It’s a distressing fact that thousands of eye injuries occur at work each year. Some of the accidents are minor but others, around 10 to 20%, result in partial or full blindness.
It’s therefore essential for employers and staff to pay attention to eye safety at work. Safety experts and eye doctors believe the right eye protection can lessen the severity or even prevent 90% of workplace eye injuries.
Chemicals or foreign objects in the eye and scratches on the cornea are common eye injuries that occur at work. Other common eye injuries come from fluids splashed in the eye, burns from steam and ultraviolet or infrared radiation exposure.
In addition, laboratory staff and health care workers may be at risk of acquiring infectious diseases from eye exposure. Some infectious diseases can be transmitted through the mucous membranes of the eye. This can occur through direct contact with splashes of blood, respiratory droplets generated during coughing, or from touching the eyes with contaminated fingers or other objects.
Science workers experience eye injuries on the job for two major reasons:
- They were not wearing proper eye protection
- They were wearing the wrong kind of protection for the job
EU health and safety rules require laboratory workers to use eye and face protection whenever there is a reasonable probability of injury that could be prevented by such equipment. Personal protective eyewear, such as goggles, face shields, safety glasses or full face respirators must be used when an eye hazard exists. The necessary eye protection depends upon the type of hazard, the circumstances of exposure, other protective equipment used and individual vision needs.
What are the potential eye hazards at work?
Workplace eye protection is needed when the following potential eye hazards are present:
- Projectiles (dust, concrete, metal, wood and other particles)
- Chemicals (splashes and fumes)
- Radiation (especially visible light, ultraviolet radiation, heat or infrared radiation, and lasers)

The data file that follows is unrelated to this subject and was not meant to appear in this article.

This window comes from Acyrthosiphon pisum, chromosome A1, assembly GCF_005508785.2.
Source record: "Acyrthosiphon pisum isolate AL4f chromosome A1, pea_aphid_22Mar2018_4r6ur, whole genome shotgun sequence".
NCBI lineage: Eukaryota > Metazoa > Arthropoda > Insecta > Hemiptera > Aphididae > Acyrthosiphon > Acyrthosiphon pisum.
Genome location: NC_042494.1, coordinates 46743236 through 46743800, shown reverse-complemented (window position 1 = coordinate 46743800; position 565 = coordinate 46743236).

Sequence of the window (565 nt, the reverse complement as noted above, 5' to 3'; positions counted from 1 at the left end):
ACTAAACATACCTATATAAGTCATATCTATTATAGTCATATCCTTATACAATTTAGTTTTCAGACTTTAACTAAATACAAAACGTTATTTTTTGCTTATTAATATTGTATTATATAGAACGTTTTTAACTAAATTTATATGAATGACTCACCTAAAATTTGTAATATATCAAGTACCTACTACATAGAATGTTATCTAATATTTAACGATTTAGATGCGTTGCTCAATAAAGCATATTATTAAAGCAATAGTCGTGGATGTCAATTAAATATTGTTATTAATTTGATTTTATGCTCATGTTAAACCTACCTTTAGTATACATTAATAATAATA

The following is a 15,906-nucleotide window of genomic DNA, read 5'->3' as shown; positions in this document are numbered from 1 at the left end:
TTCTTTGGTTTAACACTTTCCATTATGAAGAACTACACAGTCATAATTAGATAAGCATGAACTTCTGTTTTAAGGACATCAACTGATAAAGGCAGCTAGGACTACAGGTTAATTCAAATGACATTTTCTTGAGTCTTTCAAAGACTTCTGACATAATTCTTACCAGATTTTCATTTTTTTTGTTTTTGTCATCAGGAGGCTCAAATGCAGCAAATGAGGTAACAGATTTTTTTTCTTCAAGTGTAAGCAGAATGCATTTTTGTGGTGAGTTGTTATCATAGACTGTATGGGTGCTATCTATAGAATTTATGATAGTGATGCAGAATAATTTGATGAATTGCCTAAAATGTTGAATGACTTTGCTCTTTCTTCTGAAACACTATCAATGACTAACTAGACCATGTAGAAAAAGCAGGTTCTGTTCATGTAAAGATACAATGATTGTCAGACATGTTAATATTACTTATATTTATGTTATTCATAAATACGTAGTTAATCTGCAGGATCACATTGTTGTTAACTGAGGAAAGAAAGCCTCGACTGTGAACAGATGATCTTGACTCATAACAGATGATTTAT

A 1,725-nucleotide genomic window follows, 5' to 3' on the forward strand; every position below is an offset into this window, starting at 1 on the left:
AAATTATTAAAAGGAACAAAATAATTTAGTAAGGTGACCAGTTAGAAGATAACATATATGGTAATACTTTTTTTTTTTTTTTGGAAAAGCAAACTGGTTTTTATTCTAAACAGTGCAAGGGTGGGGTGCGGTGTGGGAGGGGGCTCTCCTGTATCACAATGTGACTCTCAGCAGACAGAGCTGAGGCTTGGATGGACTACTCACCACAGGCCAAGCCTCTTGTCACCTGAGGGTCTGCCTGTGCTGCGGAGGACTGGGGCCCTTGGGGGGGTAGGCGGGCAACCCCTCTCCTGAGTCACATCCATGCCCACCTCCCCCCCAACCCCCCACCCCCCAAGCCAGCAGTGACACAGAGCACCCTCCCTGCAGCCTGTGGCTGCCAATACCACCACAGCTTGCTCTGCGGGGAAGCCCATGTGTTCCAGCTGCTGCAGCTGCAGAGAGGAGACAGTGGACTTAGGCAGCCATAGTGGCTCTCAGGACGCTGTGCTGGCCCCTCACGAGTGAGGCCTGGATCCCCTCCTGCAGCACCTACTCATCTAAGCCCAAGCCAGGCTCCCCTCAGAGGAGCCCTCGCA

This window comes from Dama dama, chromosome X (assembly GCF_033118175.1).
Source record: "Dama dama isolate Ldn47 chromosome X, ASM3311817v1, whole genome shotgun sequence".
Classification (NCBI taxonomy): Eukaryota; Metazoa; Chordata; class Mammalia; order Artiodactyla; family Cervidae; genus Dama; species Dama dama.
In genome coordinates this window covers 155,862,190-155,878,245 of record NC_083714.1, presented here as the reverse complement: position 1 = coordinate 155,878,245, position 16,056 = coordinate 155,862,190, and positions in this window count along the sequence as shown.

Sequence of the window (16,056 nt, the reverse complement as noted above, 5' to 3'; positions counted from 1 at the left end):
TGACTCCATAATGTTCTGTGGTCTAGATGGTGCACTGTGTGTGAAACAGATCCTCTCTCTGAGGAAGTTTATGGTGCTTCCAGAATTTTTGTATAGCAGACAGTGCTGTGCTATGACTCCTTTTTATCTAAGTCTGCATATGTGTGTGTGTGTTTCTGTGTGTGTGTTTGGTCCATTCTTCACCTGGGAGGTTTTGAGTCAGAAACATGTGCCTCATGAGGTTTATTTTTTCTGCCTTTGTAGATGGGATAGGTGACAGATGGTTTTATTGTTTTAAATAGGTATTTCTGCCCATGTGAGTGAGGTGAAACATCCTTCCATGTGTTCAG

- Bloodborne pathogens (hepatitis or HIV) from blood and body fluids
Some working conditions include multiple eye hazards. The proper eye protection takes all hazards into account.
The type of safety eye protection you should wear depends on the hazards in your workplace:
- If you are working in a scientific workspace that has particles, flying objects or dust, you should at least wear safety glasses with side protection.
- If you are working with chemicals, you should wear goggles.
- If you are working near hazardous radiation (lasers or fibre optics) you must use special-purpose safety glasses, goggles or face shields designed for that task.
In addition, employers need to take steps to make the laboratory work environment as safe as possible. This includes:
- Conducting an eye hazard assessment of the science lab
- Removing or reducing eye hazards where possible
- Providing appropriate safety eyewear and requiring employees to wear it
How can I protect my eyes from injury in the lab?
There are four things you can do to protect your eyes from injury in the lab:
- Know the eye safety dangers at your work.
- Eliminate hazards before starting work by using machine guards, work screens or other engineering controls.
- Use proper eye protection.
- Keep your safety eyewear in good condition and have it replaced if it becomes damaged.